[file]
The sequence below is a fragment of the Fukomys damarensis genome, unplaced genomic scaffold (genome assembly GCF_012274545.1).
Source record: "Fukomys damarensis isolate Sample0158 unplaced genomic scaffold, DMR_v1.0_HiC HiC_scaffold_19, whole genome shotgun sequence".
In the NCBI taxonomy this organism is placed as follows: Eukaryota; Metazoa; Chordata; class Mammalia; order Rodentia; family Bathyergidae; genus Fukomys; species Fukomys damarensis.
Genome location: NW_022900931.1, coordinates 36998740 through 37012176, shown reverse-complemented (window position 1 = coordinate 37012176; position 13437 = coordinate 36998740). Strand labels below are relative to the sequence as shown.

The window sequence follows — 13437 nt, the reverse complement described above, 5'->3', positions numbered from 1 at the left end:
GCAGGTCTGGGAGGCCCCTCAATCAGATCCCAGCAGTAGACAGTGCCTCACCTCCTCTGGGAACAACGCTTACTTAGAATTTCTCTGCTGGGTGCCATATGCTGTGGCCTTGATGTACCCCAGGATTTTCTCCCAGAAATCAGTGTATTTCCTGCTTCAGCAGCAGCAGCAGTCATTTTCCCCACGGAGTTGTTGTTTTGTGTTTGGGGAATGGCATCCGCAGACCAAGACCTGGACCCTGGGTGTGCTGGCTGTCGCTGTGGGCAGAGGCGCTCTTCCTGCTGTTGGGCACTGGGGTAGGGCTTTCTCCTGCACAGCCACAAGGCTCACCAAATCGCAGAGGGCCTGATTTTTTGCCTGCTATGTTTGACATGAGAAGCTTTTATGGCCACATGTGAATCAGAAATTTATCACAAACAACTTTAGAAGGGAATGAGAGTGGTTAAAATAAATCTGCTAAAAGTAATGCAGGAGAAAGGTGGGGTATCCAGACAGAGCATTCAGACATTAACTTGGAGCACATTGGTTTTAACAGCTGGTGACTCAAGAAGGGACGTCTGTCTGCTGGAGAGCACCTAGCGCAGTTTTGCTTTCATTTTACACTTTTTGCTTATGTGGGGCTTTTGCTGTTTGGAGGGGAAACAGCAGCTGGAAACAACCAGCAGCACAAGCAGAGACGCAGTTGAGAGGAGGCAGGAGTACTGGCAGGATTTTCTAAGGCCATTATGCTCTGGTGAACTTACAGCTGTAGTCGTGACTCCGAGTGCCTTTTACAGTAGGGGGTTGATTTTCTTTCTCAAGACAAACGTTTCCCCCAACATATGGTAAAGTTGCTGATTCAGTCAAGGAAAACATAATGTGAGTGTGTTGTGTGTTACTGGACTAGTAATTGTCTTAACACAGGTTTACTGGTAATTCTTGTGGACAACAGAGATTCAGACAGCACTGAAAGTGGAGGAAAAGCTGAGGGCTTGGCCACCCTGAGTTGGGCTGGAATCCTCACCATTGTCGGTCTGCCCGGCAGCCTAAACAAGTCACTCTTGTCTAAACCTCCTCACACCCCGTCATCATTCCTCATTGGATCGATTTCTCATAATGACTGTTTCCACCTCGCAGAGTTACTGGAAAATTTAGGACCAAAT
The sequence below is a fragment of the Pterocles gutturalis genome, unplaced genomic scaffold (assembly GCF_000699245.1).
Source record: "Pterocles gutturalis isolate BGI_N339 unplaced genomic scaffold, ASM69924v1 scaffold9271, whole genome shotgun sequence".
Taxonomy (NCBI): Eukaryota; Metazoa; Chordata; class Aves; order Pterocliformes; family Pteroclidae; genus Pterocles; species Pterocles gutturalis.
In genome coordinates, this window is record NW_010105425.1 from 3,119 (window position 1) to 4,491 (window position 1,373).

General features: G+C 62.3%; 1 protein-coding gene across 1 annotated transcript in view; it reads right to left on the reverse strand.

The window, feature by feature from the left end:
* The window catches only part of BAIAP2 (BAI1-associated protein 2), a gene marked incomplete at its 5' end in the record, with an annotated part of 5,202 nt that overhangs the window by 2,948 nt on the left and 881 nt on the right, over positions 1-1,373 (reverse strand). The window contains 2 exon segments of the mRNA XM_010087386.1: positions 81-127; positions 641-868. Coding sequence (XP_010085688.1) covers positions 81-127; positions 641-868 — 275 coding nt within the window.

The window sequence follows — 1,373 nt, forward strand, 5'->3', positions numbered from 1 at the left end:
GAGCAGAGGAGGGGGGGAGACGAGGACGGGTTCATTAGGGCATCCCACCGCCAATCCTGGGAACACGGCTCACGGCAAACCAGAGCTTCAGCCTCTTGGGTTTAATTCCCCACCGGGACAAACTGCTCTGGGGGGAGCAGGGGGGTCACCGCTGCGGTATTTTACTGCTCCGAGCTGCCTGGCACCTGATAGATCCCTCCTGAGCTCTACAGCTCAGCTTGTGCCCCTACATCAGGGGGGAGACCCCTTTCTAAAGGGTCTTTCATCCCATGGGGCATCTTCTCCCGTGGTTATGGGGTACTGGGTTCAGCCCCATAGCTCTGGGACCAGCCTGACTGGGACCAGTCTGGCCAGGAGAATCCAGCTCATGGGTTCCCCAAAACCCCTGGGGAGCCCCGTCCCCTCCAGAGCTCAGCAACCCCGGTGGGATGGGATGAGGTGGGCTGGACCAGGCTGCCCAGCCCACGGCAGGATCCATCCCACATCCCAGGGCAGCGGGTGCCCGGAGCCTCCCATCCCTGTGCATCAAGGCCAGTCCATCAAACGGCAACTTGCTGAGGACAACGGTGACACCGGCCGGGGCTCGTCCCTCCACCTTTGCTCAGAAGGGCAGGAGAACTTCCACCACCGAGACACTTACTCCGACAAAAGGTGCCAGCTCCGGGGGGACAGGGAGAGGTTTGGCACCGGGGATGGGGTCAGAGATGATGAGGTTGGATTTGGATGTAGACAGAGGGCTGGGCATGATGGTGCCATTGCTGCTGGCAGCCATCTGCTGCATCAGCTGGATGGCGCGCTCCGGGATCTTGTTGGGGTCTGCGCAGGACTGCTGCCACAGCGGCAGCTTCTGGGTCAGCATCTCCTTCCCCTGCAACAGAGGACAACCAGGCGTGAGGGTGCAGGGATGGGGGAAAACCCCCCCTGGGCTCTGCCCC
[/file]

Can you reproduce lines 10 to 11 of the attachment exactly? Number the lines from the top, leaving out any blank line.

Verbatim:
In genome coordinates, this window is record NW_010105425.1 from 3,119 (window position 1) to 4,491 (window position 1,373).

General features: G+C 62.3%; 1 protein-coding gene across 1 annotated transcript in view; it reads right to left on the reverse strand.